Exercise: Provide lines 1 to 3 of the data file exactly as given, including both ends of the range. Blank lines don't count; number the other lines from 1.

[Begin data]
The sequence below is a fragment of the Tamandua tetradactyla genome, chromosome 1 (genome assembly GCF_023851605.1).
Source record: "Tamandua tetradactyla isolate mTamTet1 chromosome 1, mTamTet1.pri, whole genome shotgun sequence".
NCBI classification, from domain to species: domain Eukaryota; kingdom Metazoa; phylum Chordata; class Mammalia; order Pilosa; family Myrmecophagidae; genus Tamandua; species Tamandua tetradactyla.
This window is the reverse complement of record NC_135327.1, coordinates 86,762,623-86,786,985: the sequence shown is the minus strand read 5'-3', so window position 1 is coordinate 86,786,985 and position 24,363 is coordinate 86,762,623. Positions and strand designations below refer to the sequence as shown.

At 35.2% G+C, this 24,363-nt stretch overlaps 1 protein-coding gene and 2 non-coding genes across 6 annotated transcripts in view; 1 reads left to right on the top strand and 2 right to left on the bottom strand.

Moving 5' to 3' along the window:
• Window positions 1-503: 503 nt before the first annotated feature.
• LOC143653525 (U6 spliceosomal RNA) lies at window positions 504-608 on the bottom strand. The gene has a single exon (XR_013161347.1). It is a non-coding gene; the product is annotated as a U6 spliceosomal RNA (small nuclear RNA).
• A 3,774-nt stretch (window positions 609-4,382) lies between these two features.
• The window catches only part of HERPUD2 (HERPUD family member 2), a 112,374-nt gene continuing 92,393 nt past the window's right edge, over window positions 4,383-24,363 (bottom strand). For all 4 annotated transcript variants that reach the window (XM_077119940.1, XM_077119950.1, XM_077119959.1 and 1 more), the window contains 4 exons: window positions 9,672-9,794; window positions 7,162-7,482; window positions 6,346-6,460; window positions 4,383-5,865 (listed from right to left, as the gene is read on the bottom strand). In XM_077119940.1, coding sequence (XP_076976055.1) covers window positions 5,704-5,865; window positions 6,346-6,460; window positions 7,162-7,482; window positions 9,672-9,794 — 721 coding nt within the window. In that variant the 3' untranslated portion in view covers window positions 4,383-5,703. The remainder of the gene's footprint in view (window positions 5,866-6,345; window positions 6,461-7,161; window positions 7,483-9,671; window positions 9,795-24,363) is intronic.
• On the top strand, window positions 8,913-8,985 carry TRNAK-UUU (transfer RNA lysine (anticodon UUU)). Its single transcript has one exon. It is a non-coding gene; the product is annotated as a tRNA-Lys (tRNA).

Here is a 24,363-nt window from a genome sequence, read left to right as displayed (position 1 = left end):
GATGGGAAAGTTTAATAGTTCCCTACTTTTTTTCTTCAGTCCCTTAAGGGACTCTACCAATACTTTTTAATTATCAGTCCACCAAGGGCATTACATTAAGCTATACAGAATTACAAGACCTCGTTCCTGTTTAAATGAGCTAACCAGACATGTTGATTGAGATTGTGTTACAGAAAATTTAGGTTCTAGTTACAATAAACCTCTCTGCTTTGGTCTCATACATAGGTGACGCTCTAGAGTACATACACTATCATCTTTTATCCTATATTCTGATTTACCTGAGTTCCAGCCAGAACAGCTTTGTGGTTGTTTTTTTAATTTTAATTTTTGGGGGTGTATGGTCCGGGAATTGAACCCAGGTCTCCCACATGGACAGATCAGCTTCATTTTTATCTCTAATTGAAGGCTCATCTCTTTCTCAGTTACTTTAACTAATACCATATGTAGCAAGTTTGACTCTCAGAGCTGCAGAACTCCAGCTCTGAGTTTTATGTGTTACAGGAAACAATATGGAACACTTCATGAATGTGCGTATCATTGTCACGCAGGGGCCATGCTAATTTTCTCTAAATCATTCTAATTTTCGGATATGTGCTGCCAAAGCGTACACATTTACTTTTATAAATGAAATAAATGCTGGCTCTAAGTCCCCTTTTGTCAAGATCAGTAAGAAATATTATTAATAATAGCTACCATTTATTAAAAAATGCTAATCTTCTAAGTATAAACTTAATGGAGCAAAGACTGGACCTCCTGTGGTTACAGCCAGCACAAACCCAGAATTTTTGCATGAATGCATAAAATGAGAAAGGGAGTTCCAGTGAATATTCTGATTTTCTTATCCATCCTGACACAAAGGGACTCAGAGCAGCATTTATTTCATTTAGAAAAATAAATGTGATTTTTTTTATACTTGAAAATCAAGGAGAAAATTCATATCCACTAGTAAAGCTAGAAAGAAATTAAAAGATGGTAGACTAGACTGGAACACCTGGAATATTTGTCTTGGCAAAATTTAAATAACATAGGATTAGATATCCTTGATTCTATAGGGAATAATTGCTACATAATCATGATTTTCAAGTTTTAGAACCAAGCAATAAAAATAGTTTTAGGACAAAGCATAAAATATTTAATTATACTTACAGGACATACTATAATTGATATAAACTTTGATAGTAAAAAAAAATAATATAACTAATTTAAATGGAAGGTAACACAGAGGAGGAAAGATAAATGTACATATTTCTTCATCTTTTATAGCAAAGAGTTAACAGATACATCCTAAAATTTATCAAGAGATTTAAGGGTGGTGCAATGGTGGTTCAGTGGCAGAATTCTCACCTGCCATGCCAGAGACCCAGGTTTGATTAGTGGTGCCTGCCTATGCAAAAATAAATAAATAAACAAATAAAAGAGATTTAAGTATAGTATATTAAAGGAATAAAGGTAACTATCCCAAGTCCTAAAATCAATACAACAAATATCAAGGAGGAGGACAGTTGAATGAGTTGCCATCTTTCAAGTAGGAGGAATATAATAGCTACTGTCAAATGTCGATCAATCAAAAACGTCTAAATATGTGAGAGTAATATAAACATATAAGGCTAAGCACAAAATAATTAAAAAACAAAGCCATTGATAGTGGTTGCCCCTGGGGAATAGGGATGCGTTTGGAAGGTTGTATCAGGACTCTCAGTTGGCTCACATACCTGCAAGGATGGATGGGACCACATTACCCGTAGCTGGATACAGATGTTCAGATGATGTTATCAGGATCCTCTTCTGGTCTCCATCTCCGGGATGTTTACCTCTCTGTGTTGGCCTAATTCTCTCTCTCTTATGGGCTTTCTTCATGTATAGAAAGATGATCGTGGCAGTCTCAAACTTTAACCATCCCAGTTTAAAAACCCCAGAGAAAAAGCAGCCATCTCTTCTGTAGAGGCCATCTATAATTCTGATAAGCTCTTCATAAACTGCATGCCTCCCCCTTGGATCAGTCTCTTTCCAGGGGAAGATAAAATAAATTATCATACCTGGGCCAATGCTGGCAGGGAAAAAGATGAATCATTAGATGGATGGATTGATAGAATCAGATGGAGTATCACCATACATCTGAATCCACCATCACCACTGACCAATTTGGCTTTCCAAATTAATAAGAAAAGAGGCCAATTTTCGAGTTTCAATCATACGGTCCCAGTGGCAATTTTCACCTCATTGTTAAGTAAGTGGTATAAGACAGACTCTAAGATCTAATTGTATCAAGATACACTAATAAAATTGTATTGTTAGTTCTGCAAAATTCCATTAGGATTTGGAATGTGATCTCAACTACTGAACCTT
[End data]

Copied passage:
The sequence below is a fragment of the Tamandua tetradactyla genome, chromosome 1 (genome assembly GCF_023851605.1).
Source record: "Tamandua tetradactyla isolate mTamTet1 chromosome 1, mTamTet1.pri, whole genome shotgun sequence".
NCBI classification, from domain to species: domain Eukaryota; kingdom Metazoa; phylum Chordata; class Mammalia; order Pilosa; family Myrmecophagidae; genus Tamandua; species Tamandua tetradactyla.